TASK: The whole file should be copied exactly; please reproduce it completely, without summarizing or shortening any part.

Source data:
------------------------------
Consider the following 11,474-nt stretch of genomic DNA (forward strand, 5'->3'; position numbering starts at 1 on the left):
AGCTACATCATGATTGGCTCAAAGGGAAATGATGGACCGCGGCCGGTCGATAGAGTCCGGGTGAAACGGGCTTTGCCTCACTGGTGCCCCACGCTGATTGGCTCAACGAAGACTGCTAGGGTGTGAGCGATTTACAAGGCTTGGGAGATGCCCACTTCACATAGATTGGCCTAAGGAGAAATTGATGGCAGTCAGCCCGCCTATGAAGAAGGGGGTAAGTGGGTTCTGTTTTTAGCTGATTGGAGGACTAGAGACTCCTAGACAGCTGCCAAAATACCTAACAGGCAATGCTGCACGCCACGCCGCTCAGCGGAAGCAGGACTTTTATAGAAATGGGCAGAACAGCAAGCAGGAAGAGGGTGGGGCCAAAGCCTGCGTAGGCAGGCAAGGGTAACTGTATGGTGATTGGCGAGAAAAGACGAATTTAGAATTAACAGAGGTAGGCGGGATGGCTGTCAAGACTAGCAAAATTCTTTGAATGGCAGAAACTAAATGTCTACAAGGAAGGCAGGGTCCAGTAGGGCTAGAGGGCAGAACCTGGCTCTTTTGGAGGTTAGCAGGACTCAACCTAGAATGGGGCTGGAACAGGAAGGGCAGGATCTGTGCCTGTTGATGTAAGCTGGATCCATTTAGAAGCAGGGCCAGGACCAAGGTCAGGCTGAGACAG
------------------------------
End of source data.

Consider the following 11,474-nt stretch of genomic DNA (forward strand, 5'->3'; position numbering starts at 1 on the left):
AGCTACATCATGATTGGCTCAAAGGGAAATGATGGACCGCGGCCGGTCGATAGAGTCCGGGTGAAACGGGCTTTGCCTCACTGGTGCCCCACGCTGATTGGCTCAACGAAGACTGCTAGGGTGTGAGCGATTTACAAGGCTTGGGAGATGCCCACTTCACATAGATTGGCCTAAGGAGAAATTGATGGCAGTCAGCCCGCCTATGAAGAAGGGGGTAAGTGGGTTCTGTTTTTAGCTGATTGGAGGACTAGAGACTCCTAGACAGCTGCCAAAATACCTAACAGGCAATGCTGCACGCCACGCCGCTCAGCGGAAGCAGGACTTTTATAGAAATGGGCAGAACAGCAAGCAGGAAGAGGGTGGGGCCAAAGCCTGCGTAGGCAGGCAAGGGTAACTGTATGGTGATTGGCGAGAAAAGACGAATTTAGAATTAACAGAGGTAGGCGGGATGGCTGTCAAGACTAGCAAAATTCTTTGAATGGCAGAAACTAAATGTCTACAAGGAAGGCAGGGTCCAGTAGGGCTAGAGGGCAGAACCTGGCTCTTTTGGAGGTTAGCAGGACTCAACCTAGAATGGGGCTGGAACAGGAAGGGCAGGATCTGTGCCTGTTGATGTAAGCTGGATCCATTTAGAAGCAGGGCCAGGACCAAGGTCAGGCTGAGACAG